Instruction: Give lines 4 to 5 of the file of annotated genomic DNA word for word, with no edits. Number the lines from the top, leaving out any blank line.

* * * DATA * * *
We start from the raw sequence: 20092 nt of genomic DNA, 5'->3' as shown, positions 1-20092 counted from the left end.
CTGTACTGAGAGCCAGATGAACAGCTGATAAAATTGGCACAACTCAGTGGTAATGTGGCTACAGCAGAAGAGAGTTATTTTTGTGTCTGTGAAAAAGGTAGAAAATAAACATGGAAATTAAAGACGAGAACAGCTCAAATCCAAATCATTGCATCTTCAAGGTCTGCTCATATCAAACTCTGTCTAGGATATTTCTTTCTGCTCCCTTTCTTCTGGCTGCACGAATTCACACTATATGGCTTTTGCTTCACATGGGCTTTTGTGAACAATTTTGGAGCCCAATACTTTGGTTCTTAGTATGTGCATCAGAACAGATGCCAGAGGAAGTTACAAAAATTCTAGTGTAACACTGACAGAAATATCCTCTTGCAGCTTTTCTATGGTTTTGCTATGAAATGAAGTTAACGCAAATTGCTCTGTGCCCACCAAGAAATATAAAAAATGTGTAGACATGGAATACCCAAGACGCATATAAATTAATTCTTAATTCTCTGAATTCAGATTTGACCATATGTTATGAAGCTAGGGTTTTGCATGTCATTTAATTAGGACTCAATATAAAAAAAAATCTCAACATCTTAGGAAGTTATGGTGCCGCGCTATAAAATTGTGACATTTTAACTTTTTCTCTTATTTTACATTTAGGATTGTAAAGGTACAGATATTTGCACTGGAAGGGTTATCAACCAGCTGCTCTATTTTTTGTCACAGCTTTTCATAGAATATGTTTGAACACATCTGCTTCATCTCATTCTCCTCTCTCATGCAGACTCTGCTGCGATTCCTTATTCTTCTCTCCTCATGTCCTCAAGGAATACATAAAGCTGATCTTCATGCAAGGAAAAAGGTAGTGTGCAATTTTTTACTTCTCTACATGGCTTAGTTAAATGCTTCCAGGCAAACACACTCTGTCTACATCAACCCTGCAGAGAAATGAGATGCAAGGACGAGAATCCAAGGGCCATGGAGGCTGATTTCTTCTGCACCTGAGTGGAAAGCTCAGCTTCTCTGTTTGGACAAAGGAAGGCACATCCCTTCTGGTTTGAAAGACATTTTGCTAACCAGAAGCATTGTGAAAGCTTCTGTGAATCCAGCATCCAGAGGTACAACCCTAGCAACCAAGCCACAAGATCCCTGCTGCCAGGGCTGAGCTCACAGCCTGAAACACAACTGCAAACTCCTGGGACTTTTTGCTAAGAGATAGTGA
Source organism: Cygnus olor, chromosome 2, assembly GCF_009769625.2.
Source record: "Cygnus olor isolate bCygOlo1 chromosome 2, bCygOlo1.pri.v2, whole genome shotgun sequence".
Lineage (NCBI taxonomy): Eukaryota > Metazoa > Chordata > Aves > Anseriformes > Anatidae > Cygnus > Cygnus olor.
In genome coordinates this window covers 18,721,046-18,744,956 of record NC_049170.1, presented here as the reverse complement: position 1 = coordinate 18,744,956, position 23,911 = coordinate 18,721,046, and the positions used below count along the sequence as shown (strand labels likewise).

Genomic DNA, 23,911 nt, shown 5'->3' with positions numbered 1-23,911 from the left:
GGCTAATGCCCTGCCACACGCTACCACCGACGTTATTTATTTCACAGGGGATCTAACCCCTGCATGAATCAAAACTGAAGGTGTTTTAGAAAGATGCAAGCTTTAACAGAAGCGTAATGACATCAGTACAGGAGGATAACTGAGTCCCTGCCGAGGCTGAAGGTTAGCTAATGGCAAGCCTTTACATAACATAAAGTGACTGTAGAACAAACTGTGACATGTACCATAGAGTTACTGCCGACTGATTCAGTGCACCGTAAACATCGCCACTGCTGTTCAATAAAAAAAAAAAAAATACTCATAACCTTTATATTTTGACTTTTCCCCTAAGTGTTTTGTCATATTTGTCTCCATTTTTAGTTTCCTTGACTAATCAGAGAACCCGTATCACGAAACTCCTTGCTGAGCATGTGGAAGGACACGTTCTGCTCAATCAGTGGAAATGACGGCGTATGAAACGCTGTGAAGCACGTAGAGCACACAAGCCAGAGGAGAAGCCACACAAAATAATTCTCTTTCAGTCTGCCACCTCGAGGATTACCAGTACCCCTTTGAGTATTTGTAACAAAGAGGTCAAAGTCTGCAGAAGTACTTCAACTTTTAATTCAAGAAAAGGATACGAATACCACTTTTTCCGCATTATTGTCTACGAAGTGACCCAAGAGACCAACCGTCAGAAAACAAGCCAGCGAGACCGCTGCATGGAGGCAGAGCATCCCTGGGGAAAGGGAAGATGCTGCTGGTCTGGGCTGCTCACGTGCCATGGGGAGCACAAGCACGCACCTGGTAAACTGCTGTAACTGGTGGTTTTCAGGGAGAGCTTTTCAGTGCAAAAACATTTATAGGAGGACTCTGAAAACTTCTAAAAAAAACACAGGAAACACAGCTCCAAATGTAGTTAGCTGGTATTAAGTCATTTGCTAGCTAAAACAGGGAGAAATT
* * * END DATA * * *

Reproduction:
Source record: "Cygnus olor isolate bCygOlo1 chromosome 2, bCygOlo1.pri.v2, whole genome shotgun sequence".
Lineage (NCBI taxonomy): Eukaryota > Metazoa > Chordata > Aves > Anseriformes > Anatidae > Cygnus > Cygnus olor.